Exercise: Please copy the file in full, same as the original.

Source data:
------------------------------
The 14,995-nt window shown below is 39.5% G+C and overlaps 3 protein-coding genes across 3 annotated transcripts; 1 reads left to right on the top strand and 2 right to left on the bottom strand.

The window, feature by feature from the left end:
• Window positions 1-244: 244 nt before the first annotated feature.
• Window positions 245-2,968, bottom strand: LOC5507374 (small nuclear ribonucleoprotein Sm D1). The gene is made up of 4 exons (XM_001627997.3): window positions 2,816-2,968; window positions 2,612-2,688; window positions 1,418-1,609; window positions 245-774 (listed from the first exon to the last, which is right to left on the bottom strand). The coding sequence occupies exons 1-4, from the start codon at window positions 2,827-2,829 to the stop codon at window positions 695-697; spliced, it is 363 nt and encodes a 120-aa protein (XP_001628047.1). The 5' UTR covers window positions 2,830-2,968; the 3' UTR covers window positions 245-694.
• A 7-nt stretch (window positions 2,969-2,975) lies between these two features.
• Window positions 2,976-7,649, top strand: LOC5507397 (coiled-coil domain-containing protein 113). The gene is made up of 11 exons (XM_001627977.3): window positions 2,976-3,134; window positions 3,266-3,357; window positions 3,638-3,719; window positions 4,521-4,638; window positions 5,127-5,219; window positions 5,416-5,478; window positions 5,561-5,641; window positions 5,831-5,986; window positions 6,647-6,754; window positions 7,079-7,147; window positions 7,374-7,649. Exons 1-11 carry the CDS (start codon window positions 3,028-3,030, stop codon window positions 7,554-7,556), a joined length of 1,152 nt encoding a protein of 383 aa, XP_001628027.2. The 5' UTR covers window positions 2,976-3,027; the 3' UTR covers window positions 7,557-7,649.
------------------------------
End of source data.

The 14,995-nt window shown below is 39.5% G+C and overlaps 3 protein-coding genes across 3 annotated transcripts; 1 reads left to right on the top strand and 2 right to left on the bottom strand.

The window, feature by feature from the left end:
• Window positions 1-244: 244 nt before the first annotated feature.
• Window positions 245-2,968, bottom strand: LOC5507374 (small nuclear ribonucleoprotein Sm D1). The gene is made up of 4 exons (XM_001627997.3): window positions 2,816-2,968; window positions 2,612-2,688; window positions 1,418-1,609; window positions 245-774 (listed from the first exon to the last, which is right to left on the bottom strand). The coding sequence occupies exons 1-4, from the start codon at window positions 2,827-2,829 to the stop codon at window positions 695-697; spliced, it is 363 nt and encodes a 120-aa protein (XP_001628047.1). The 5' UTR covers window positions 2,830-2,968; the 3' UTR covers window positions 245-694.
• A 7-nt stretch (window positions 2,969-2,975) lies between these two features.
• Window positions 2,976-7,649, top strand: LOC5507397 (coiled-coil domain-containing protein 113). The gene is made up of 11 exons (XM_001627977.3): window positions 2,976-3,134; window positions 3,266-3,357; window positions 3,638-3,719; window positions 4,521-4,638; window positions 5,127-5,219; window positions 5,416-5,478; window positions 5,561-5,641; window positions 5,831-5,986; window positions 6,647-6,754; window positions 7,079-7,147; window positions 7,374-7,649. Exons 1-11 carry the CDS (start codon window positions 3,028-3,030, stop codon window positions 7,554-7,556), a joined length of 1,152 nt encoding a protein of 383 aa, XP_001628027.2. The 5' UTR covers window positions 2,976-3,027; the 3' UTR covers window positions 7,557-7,649.